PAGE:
Last Updated on 19th July 2016

men-depressionYou will have come across the hidden face of male depression in your work, but you may not know it. Depression in men is hidden because depression presents in men differently to women in most cases. Often men are unaware they are depressed and may even exhibit destructive behaviours in the workplace. 1 in 3 of us will have a mental health issue in our lives. Only 25% of people who seek help for depression in the UK are men and yet recent studies conclude that the actual number of depressed men is nearer 50%. Why the discrepancy?

Commonly understood depressive behaviour like low moods and disproportionate emotional responses are not always exhibited in men who are depressed. Men tend to act out their emotional issues rather than express them. These behaviours can range from unhelpful to destructive. They are more likely to experience it in the form of:

Addictive behaviour – alcohol problems, affairs, gambling, eating, not eating and also addictive behaviour that can be viewed as acceptable like exercise or working. When these become obsessions it can be an indication of a deeper problem.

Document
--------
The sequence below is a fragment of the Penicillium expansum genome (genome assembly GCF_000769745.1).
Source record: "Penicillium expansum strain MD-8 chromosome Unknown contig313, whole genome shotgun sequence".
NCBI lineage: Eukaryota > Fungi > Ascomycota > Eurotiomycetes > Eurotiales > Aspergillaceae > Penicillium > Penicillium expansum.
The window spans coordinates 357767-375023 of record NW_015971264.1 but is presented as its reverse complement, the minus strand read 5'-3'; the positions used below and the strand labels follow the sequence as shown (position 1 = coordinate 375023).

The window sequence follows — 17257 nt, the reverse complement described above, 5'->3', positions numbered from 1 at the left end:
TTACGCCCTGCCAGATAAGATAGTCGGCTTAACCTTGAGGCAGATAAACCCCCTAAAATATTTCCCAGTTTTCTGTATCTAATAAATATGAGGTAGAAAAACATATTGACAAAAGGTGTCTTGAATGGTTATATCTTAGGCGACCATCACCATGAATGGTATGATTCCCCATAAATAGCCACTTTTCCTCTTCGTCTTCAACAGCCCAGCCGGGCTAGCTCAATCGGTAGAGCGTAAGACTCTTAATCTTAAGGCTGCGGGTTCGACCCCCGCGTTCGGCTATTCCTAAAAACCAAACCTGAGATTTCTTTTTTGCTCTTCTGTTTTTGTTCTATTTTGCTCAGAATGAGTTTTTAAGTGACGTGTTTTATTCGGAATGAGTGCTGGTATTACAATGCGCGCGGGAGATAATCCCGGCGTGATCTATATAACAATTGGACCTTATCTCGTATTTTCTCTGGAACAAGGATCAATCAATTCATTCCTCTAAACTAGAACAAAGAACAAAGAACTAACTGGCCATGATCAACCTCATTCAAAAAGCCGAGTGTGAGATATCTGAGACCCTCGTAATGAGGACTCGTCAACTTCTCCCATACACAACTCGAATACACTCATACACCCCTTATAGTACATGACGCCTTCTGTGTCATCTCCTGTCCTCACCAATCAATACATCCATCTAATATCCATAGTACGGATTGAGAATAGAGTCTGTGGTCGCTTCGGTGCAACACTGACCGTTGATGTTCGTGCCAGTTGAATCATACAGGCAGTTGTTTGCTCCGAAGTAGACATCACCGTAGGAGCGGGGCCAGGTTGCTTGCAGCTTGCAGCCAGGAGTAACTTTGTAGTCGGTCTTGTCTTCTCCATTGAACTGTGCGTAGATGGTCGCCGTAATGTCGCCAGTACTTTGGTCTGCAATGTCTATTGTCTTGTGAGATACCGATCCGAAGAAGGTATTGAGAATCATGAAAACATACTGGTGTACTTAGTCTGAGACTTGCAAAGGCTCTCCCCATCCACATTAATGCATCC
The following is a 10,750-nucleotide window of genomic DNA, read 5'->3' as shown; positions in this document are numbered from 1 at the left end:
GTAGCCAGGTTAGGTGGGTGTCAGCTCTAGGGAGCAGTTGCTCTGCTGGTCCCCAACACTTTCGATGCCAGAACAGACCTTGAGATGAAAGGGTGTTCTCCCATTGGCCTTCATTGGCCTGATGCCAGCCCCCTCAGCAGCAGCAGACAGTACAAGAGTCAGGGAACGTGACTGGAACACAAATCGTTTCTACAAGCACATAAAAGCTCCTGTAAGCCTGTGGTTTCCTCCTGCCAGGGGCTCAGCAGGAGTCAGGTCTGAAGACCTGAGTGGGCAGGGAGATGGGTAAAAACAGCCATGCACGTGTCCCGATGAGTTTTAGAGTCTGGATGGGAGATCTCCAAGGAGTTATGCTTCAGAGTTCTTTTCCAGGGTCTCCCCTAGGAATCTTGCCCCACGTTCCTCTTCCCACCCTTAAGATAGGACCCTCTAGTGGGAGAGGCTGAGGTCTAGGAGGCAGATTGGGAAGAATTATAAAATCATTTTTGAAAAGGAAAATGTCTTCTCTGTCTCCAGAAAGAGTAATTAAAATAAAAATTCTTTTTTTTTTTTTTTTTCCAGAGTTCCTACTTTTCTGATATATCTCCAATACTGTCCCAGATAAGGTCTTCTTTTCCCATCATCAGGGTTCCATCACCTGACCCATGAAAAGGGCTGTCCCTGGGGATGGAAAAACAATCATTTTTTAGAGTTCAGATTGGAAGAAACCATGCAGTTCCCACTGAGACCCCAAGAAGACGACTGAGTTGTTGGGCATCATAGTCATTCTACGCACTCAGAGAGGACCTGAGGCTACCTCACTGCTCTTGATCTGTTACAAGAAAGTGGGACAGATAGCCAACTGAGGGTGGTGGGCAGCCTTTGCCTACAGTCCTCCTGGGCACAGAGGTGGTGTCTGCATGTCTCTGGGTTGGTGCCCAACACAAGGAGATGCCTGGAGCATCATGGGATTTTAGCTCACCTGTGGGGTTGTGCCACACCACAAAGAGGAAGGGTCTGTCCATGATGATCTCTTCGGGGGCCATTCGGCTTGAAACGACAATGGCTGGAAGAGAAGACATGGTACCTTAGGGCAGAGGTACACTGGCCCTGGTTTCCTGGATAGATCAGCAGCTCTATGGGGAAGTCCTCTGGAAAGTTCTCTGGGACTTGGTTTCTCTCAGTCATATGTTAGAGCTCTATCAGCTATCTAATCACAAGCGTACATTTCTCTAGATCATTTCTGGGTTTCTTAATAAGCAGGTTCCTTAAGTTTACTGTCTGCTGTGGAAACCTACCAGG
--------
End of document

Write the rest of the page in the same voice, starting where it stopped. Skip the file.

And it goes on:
‘Leaking’ of inappropriate behaviour – This could be sexually inappropriate behaviour, inappropriate banter, teasing or bullying, outbursts, even stealing or criminal behaviour. The key difference between an indication of depressive tendencies and other issues is that a depressed man will feel bad about them afterwards, and it will just add to his feelings of worthlessness. They may go to some lengths to cover this up so that their behaviour stays hidden.

You can see how this all links together from a workplace? Depression in men is not just an issue for them, it’s an issue for everyone. The resulting behaviour can be destructive for other people and the organisation. Not all of these behaviours are indicative of a man being depressed but it is a clue. Men are not traditionally good at seeking help for depression, not wanting to appear weak, but they will often welcome Coaching or informal mentoring especially if it is linked to their work performance. Any form of support, where they can talk things out, will help, especially if the person helping is educated in male depression. If we can help men rather than demonise them, the impact on business world and could be huge.

About the Authors:

John and Karen are the authors of the highly acclaimed book Real Leaders for the Real World (£12.99, Panoma Press), and founders of Monkey Puzzle Training and Consultancy, a leading UK training company in NLP. (  Karen is a UKCP registered Psychotherapist and John is a Clinical Hypnotherapist.

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